The exact dates and routes by which modern humans spread remain controversial, but early dates for Australia indicate that modern humans reached there between 60-50,000 BP (Connell and Allen 1998). Since Quintana-Murci et al. (1999) it is now fairly widely accepted that there were two routes out of Africa, through the Sinai peninsula and across the Bab el Mandeb, from the Horn of Africa to Yemen(Stringer 2000). When this second route opened is debated, but presumably prior to 70,000 BP, to give enough time for coastal migrants to reach Australia, where first settlement is now dated to 55-50,000 BP.

The New World remains controversial and for many years it was difficult to get the academic establishment to accept dates earlier than the ‘Clovis Horizon’ which was little more than 13,000 BP. This is now changing and many scholars accept dates of at least 20,000 BP. Given the dates for modern humans in Siberia, there seems to be no reason in principle why such early dates are not acceptable. It is true, however, that there is a distinct absence of Pleistocene sites in the New World compared with insular SE Asia, in which case the initial colonisers were few and scattered. A similar curious lacuna is the absence of modern humans in Europe for so long after they apparently left the Middle East. Whatever the details, it seems that a general pattern of spread and dominance over hominids emerges.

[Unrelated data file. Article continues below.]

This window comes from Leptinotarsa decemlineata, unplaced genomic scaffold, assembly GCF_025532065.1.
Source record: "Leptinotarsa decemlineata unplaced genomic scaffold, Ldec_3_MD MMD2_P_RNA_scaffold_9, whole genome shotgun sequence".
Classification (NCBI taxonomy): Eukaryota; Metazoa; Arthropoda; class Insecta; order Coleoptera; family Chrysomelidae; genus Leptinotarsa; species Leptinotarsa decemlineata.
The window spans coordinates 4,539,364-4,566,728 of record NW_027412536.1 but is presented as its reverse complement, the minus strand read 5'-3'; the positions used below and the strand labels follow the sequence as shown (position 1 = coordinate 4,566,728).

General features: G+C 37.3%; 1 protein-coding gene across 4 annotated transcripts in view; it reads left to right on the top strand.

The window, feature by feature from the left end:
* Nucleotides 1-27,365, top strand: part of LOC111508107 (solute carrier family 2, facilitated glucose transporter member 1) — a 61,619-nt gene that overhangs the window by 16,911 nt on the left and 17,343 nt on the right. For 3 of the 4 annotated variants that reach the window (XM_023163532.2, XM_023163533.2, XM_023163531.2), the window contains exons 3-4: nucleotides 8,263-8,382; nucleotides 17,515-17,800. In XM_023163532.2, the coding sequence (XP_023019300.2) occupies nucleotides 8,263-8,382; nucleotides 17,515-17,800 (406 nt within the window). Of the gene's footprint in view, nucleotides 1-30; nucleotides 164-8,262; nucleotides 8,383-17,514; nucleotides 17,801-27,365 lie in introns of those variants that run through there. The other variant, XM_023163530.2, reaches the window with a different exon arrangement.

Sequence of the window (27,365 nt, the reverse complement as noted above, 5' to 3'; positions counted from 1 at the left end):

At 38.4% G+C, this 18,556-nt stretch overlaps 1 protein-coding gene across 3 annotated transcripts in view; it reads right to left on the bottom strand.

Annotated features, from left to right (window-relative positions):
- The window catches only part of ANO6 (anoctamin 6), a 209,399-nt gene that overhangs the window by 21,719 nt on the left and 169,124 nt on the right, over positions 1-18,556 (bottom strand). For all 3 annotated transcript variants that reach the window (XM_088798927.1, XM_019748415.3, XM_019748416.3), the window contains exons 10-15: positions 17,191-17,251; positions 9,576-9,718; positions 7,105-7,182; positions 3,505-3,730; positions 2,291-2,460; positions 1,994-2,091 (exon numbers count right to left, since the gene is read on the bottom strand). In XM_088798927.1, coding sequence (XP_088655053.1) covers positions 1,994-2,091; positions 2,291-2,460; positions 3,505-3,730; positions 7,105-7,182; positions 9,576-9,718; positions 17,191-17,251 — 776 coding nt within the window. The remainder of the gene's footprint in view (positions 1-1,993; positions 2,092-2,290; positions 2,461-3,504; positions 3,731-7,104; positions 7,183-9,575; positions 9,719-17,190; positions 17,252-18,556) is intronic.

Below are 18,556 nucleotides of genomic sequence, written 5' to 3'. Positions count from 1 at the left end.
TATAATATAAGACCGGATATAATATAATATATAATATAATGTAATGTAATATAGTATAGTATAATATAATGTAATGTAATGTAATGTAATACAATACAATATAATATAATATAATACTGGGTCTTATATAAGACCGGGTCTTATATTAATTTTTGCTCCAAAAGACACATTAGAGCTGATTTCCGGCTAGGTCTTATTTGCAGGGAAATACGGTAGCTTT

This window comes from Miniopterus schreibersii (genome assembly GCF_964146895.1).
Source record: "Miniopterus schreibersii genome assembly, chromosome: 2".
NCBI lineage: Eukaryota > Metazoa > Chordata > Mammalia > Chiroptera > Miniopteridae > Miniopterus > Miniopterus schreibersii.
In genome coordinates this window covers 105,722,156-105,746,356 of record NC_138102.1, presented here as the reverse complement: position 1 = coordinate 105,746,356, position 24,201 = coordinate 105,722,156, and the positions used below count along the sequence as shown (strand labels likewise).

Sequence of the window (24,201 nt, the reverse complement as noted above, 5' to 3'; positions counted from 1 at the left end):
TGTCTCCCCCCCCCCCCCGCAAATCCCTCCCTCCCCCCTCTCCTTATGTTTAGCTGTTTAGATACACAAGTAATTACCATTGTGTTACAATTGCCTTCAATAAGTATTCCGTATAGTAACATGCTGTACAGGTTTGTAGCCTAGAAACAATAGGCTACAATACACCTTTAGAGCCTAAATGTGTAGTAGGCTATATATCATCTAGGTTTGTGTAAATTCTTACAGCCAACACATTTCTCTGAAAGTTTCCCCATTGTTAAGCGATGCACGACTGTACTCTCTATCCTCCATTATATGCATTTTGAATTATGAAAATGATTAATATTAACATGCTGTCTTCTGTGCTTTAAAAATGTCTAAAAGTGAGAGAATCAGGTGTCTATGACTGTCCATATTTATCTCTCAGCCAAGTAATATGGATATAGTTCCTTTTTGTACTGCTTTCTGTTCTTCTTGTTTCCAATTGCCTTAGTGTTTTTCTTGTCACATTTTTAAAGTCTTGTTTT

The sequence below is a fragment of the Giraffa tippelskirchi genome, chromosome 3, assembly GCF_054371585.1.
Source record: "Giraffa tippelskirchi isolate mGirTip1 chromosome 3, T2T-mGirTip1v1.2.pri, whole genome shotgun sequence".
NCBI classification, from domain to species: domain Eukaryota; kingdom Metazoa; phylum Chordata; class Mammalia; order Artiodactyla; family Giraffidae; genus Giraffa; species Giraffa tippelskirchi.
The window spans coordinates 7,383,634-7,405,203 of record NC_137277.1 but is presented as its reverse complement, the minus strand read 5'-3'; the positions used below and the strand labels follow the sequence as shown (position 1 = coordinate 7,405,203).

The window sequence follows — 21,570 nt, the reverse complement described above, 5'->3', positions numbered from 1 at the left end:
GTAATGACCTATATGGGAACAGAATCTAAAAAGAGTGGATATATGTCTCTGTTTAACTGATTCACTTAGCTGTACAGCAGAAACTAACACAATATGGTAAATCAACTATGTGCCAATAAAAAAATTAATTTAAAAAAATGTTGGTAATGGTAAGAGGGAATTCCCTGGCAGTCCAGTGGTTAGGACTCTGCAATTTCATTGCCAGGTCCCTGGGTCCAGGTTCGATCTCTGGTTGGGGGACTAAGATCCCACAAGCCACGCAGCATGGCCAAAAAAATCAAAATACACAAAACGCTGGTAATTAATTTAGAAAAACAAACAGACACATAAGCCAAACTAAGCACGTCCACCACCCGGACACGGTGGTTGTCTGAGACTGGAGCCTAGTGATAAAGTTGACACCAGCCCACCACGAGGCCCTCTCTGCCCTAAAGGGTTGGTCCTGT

It is widely, though less formally, accepted that the reason for this dominance is cultural, the social organisation and religious belief systems that enabled them to out-think the hominids. It has been proposed, for example, that modern humans had syntactic language which enabled them to organise in ways that were unavailable to hominids. Anatomical studies of the Neanderthal voice-box show that in principle they could have spoken, though perhaps more slowly than modern humans (Stringer and Gamble 1993). There is evidence, for example, that modern humans ranged much more widely than Neanderthals in search of materials for tools and that they lived in larger groups (Stringer and Gamble 1993). Also, it seems that Neanderthals did not have throwing spears, in contrast to modern humans. Nonetheless, appreciation of the cultural potential of hominids is growing and references for cannibalism, cranial deformation and pigment use are all cited in this paper as possibly cultural behaviour that preceded the expansion of modern humans.